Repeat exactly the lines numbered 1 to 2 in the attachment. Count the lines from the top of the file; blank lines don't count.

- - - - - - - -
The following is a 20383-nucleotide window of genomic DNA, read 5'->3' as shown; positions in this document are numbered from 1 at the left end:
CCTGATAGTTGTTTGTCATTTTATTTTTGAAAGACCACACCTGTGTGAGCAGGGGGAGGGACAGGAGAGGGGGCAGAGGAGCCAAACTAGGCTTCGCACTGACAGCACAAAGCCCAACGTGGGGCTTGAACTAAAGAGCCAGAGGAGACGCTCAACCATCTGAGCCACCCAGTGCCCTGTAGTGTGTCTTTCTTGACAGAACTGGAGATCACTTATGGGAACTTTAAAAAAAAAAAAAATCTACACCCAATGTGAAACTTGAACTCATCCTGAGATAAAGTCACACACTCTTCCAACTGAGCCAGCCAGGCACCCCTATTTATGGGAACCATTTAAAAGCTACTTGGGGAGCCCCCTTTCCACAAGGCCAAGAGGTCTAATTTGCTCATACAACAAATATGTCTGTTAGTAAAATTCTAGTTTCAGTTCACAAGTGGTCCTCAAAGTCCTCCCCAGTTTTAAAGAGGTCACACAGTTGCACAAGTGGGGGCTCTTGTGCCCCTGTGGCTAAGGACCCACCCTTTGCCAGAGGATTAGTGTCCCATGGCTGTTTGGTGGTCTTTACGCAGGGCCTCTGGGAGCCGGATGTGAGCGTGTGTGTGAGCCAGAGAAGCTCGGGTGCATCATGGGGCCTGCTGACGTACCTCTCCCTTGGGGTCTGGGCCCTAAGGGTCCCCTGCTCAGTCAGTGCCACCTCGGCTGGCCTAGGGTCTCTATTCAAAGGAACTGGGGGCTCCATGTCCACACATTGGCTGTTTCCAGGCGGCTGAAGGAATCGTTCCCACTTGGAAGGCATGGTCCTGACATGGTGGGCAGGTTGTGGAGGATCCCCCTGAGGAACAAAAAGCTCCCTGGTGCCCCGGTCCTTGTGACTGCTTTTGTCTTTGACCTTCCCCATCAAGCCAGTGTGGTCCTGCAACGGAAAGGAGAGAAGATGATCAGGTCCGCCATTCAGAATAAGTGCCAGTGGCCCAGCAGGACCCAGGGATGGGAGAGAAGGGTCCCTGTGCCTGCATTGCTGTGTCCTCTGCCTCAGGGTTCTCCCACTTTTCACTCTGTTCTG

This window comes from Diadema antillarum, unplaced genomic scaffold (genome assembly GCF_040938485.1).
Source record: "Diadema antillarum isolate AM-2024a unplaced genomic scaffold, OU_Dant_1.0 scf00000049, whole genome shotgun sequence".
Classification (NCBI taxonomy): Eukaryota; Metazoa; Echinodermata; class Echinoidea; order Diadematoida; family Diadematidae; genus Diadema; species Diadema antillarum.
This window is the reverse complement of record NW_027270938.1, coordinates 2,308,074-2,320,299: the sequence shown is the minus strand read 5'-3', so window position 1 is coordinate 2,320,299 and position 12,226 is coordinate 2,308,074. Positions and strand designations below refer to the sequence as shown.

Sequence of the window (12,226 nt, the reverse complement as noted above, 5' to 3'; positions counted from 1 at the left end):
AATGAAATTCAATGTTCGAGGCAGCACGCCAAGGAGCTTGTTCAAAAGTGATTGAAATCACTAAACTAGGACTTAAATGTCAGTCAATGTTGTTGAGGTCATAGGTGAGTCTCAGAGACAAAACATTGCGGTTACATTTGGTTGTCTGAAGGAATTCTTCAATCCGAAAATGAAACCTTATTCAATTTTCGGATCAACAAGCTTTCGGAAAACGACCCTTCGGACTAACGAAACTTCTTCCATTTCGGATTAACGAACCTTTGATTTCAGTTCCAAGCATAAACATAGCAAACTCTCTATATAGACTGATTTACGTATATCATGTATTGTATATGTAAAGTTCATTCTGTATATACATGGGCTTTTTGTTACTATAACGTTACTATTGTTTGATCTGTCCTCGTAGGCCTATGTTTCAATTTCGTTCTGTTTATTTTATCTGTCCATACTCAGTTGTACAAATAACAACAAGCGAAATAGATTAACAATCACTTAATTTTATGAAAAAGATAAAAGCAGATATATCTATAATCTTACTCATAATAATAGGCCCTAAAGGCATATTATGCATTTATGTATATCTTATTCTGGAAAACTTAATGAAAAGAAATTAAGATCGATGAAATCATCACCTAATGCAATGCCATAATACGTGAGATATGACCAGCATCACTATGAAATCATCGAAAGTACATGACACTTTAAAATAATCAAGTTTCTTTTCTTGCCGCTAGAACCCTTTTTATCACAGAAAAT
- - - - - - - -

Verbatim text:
The following is a 20383-nucleotide window of genomic DNA, read 5'->3' as shown; positions in this document are numbered from 1 at the left end:
CCTGATAGTTGTTTGTCATTTTATTTTTGAAAGACCACACCTGTGTGAGCAGGGGGAGGGACAGGAGAGGGGGCAGAGGAGCCAAACTAGGCTTCGCACTGACAGCACAAAGCCCAACGTGGGGCTTGAACTAAAGAGCCAGAGGAGACGCTCAACCATCTGAGCCACCCAGTGCCCTGTAGTGTGTCTTTCTTGACAGAACTGGAGATCACTTATGGGAACTTTAAAAAAAAAAAAAATCTACACCCAATGTGAAACTTGAACTCATCCTGAGATAAAGTCACACACTCTTCCAACTGAGCCAGCCAGGCACCCCTATTTATGGGAACCATTTAAAAGCTACTTGGGGAGCCCCCTTTCCACAAGGCCAAGAGGTCTAATTTGCTCATACAACAAATATGTCTGTTAGTAAAATTCTAGTTTCAGTTCACAAGTGGTCCTCAAAGTCCTCCCCAGTTTTAAAGAGGTCACACAGTTGCACAAGTGGGGGCTCTTGTGCCCCTGTGGCTAAGGACCCACCCTTTGCCAGAGGATTAGTGTCCCATGGCTGTTTGGTGGTCTTTACGCAGGGCCTCTGGGAGCCGGATGTGAGCGTGTGTGTGAGCCAGAGAAGCTCGGGTGCATCATGGGGCCTGCTGACGTACCTCTCCCTTGGGGTCTGGGCCCTAAGGGTCCCCTGCTCAGTCAGTGCCACCTCGGCTGGCCTAGGGTCTCTATTCAAAGGAACTGGGGGCTCCATGTCCACACATTGGCTGTTTCCAGGCGGCTGAAGGAATCGTTCCCACTTGGAAGGCATGGTCCTGACATGGTGGGCAGGTTGTGGAGGATCCCCCTGAGGAACAAAAAGCTCCCTGGTGCCCCGGTCCTTGTGACTGCTTTTGTCTTTGACCTTCCCCATCAAGCCAGTGTGGTCCTGCAACGGAAAGGAGAGAAGATGATCAGGTCCGCCATTCAGAATAAGTGCCAGTGGCCCAGCAGGACCCAGGGATGGGAGAGAAGGGTCCCTGTGCCTGCATTGCTGTGTCCTCTGCCTCAGGGTTCTCCCACTTTTCACTCTGTTCTG